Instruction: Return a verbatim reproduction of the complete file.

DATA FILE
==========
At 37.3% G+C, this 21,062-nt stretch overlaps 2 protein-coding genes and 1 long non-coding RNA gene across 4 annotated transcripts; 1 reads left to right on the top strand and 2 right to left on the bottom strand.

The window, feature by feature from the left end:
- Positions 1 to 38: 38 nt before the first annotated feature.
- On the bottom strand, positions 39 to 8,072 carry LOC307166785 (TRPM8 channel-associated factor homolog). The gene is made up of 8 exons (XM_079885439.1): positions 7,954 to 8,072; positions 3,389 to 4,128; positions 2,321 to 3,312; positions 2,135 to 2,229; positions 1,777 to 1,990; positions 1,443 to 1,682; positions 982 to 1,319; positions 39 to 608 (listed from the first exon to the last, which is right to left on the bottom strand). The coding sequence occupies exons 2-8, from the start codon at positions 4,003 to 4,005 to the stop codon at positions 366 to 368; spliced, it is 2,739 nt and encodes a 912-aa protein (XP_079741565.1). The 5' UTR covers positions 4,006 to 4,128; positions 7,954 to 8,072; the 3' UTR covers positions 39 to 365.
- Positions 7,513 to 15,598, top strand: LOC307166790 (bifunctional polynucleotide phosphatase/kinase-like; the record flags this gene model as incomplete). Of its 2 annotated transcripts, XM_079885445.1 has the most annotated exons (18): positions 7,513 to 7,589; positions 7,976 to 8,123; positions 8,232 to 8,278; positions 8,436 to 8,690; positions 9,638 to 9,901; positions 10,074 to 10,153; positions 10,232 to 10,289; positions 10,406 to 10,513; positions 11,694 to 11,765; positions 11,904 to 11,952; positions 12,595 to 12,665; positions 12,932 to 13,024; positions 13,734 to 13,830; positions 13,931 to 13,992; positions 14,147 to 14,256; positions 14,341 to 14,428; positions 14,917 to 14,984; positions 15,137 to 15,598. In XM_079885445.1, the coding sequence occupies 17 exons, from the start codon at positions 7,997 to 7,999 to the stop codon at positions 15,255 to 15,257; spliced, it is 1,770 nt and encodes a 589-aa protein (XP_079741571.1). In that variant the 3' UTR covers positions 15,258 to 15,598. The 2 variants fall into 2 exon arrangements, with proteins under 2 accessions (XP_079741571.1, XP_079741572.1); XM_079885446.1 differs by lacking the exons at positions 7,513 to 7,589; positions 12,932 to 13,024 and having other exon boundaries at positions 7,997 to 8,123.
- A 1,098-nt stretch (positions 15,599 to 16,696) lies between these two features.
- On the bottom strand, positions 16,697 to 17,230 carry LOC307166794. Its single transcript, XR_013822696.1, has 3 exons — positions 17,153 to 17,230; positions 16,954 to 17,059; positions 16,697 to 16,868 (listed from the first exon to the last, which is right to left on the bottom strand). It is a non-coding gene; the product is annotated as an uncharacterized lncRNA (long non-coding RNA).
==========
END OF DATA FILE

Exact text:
At 37.3% G+C, this 21,062-nt stretch overlaps 2 protein-coding genes and 1 long non-coding RNA gene across 4 annotated transcripts; 1 reads left to right on the top strand and 2 right to left on the bottom strand.

The window, feature by feature from the left end:
- Positions 1 to 38: 38 nt before the first annotated feature.
- On the bottom strand, positions 39 to 8,072 carry LOC307166785 (TRPM8 channel-associated factor homolog). The gene is made up of 8 exons (XM_079885439.1): positions 7,954 to 8,072; positions 3,389 to 4,128; positions 2,321 to 3,312; positions 2,135 to 2,229; positions 1,777 to 1,990; positions 1,443 to 1,682; positions 982 to 1,319; positions 39 to 608 (listed from the first exon to the last, which is right to left on the bottom strand). The coding sequence occupies exons 2-8, from the start codon at positions 4,003 to 4,005 to the stop codon at positions 366 to 368; spliced, it is 2,739 nt and encodes a 912-aa protein (XP_079741565.1). The 5' UTR covers positions 4,006 to 4,128; positions 7,954 to 8,072; the 3' UTR covers positions 39 to 365.
- Positions 7,513 to 15,598, top strand: LOC307166790 (bifunctional polynucleotide phosphatase/kinase-like; the record flags this gene model as incomplete). Of its 2 annotated transcripts, XM_079885445.1 has the most annotated exons (18): positions 7,513 to 7,589; positions 7,976 to 8,123; positions 8,232 to 8,278; positions 8,436 to 8,690; positions 9,638 to 9,901; positions 10,074 to 10,153; positions 10,232 to 10,289; positions 10,406 to 10,513; positions 11,694 to 11,765; positions 11,904 to 11,952; positions 12,595 to 12,665; positions 12,932 to 13,024; positions 13,734 to 13,830; positions 13,931 to 13,992; positions 14,147 to 14,256; positions 14,341 to 14,428; positions 14,917 to 14,984; positions 15,137 to 15,598. In XM_079885445.1, the coding sequence occupies 17 exons, from the start codon at positions 7,997 to 7,999 to the stop codon at positions 15,255 to 15,257; spliced, it is 1,770 nt and encodes a 589-aa protein (XP_079741571.1). In that variant the 3' UTR covers positions 15,258 to 15,598. The 2 variants fall into 2 exon arrangements, with proteins under 2 accessions (XP_079741571.1, XP_079741572.1); XM_079885446.1 differs by lacking the exons at positions 7,513 to 7,589; positions 12,932 to 13,024 and having other exon boundaries at positions 7,997 to 8,123.
- A 1,098-nt stretch (positions 15,599 to 16,696) lies between these two features.
- On the bottom strand, positions 16,697 to 17,230 carry LOC307166794. Its single transcript, XR_013822696.1, has 3 exons — positions 17,153 to 17,230; positions 16,954 to 17,059; positions 16,697 to 16,868 (listed from the first exon to the last, which is right to left on the bottom strand). It is a non-coding gene; the product is annotated as an uncharacterized lncRNA (long non-coding RNA).